The declaration by the Kurdistan Workers Party (PKK) on Friday comes after a spate of recent violence in which at least 20 people have died.

"The ceasefire will end on 1 June," said a statement from the PKK leadership, based in northern Iraq.
 
"The ceasefire's political and military meaning has been lost with the Turkish state's destructive operations over the last three months," said the statement, carried by the Europe-based Mezopotamya agency, a mouthpiece for the rebels.
 
"(The PKK) is warning foreign investors and tourists that with the end of the ceasefire, Turkey has become a risky country for economic investment and tourism," the statement said.

The PKK took up arms against Turkey in 1984 in a bloody campaign to carve out an ethnic homeland in the country's mainly Kurdish southeast.

More than 30,000 people, mainly Kurds, died in the conflict, but the violence fell off sharply with the 1999 capture and imprisonment of PKK commander Abdullah Ocalan.

International repercussions

A resurgence in violence could inflame tensions with neighbouring Iraq, where most PKK fighters are based.

Washington has urged Turkey not to intervene next door as US forces struggle to stabilise the Arab country.

The EU has often criticised the
treatment of Kurds in Turkey

It could also complicate relations with the European Union, which Turkey wants to join. EU members were critical of Turkey's treatment of Kurds in the 1980s and 1990s, accusing Turkish authorities of torture and other abuses.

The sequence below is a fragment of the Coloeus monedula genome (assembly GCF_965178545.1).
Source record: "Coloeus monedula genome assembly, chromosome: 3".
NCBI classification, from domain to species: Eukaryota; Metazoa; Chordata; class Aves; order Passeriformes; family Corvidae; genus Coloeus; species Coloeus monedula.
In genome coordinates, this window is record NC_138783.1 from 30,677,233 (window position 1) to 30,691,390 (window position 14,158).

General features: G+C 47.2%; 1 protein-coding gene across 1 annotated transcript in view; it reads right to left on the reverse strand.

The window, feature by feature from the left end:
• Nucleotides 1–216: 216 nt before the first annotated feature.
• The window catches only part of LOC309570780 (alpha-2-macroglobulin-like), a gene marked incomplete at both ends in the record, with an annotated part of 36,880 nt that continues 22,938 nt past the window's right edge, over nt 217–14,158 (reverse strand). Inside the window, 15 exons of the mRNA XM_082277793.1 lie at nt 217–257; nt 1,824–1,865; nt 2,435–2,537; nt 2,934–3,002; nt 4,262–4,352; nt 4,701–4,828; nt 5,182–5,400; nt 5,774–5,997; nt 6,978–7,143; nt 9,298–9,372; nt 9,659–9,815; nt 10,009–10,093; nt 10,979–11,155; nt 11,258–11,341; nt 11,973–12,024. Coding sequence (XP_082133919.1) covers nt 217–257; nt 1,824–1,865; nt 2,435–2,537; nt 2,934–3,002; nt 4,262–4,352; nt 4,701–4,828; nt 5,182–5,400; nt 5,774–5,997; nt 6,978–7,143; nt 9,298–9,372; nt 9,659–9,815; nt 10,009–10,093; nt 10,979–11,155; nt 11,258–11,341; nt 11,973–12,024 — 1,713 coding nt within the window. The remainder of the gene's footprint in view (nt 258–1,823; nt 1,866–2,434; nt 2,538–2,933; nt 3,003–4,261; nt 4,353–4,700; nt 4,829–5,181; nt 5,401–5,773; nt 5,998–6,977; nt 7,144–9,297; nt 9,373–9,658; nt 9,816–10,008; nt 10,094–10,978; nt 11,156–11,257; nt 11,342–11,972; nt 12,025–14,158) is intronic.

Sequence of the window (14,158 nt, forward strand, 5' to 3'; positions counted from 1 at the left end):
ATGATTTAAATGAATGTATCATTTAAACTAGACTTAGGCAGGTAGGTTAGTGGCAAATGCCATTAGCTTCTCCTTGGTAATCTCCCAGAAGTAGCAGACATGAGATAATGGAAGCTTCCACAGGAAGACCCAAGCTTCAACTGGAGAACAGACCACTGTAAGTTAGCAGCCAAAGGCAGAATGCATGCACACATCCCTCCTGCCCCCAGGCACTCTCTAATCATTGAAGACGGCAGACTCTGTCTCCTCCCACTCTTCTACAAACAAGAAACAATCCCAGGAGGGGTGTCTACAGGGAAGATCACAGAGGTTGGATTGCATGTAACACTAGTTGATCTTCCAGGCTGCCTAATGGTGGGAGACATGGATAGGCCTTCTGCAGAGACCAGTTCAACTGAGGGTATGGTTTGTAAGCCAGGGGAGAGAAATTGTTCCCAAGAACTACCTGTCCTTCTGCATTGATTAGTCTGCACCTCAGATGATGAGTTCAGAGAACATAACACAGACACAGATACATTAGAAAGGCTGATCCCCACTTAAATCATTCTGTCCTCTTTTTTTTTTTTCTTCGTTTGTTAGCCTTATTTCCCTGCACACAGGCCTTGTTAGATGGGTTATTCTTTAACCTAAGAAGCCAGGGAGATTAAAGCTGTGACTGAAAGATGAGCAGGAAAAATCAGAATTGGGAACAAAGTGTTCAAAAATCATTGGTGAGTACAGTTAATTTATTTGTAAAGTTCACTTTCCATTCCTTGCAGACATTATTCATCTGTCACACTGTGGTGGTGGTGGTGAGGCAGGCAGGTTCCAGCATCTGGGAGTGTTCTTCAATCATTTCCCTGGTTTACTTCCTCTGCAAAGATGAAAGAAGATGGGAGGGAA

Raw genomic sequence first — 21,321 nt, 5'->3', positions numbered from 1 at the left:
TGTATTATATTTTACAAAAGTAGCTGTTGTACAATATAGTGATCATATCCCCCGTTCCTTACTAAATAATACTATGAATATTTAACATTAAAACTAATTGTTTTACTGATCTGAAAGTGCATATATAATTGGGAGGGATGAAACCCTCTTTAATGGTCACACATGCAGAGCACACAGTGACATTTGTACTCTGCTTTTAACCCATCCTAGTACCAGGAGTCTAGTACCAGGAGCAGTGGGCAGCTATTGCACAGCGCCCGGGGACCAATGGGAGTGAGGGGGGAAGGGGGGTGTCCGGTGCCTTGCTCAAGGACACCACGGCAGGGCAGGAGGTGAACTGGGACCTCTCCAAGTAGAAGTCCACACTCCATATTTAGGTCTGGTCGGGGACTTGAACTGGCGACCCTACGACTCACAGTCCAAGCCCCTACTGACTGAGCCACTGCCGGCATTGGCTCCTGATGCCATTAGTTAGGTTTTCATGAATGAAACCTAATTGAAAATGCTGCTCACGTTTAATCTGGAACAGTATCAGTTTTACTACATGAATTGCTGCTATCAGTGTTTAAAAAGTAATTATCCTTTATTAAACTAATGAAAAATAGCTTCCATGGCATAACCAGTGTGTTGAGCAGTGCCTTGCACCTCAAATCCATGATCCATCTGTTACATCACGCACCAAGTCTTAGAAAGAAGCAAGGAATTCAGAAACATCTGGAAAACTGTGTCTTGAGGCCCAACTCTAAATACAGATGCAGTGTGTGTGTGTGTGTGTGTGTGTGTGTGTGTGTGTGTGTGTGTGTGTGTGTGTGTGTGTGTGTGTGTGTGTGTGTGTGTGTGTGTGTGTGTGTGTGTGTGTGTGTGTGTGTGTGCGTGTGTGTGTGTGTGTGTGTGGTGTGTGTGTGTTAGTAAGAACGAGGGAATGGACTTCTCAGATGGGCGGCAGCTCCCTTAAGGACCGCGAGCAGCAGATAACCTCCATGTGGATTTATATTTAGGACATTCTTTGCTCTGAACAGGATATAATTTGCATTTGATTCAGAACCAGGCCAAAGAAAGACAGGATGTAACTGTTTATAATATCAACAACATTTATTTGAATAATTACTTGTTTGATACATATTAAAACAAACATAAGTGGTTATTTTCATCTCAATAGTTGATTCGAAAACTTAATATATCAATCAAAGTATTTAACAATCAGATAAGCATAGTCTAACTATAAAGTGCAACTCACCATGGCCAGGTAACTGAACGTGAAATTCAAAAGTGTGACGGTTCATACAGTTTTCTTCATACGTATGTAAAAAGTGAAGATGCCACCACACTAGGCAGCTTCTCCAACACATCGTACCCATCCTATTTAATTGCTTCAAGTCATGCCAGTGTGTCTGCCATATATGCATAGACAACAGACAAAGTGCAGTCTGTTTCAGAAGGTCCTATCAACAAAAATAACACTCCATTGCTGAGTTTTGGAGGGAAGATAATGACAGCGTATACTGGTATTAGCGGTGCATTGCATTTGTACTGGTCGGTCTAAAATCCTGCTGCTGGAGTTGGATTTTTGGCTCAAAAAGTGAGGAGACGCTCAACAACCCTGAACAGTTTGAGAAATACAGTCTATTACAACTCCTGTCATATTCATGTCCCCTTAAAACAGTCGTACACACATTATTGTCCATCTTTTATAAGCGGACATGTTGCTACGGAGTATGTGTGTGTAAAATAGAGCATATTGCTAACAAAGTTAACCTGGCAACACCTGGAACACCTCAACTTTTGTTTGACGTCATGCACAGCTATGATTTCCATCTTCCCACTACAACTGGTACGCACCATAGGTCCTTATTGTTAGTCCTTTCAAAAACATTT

The PKK threatened to end its unilateral ceasefire, announced in 1998, as recently as last September, then extended its truce.

Turkey has always refused to negotiate with the guerrillas, rejecting the ceasefire as a ruse.

Bloody clashes
 
This month has been the southeast's bloodiest in years, with at least 12 PKK fighters and eight security personnel killed.

A PKK fighter was killed on Friday in the remote mountains of Sirnak province, which borders Iraq, after a gun battle with security forces, a security official said.
 
In the southern city of Adana, which has been spared much of the violence seen in the southeast, police exchanged fire on Friday with three suspected PKK members, wounding two of them, Cihan news agency said.

Ankara has accused its close NATO ally the United States of not doing enough to stamp out the PKK's strongholds in northern Iraq.

Turkey keeps thousands of soldiers along the northern Iraqi border to pursue some 5000 rebels in mountain camps there.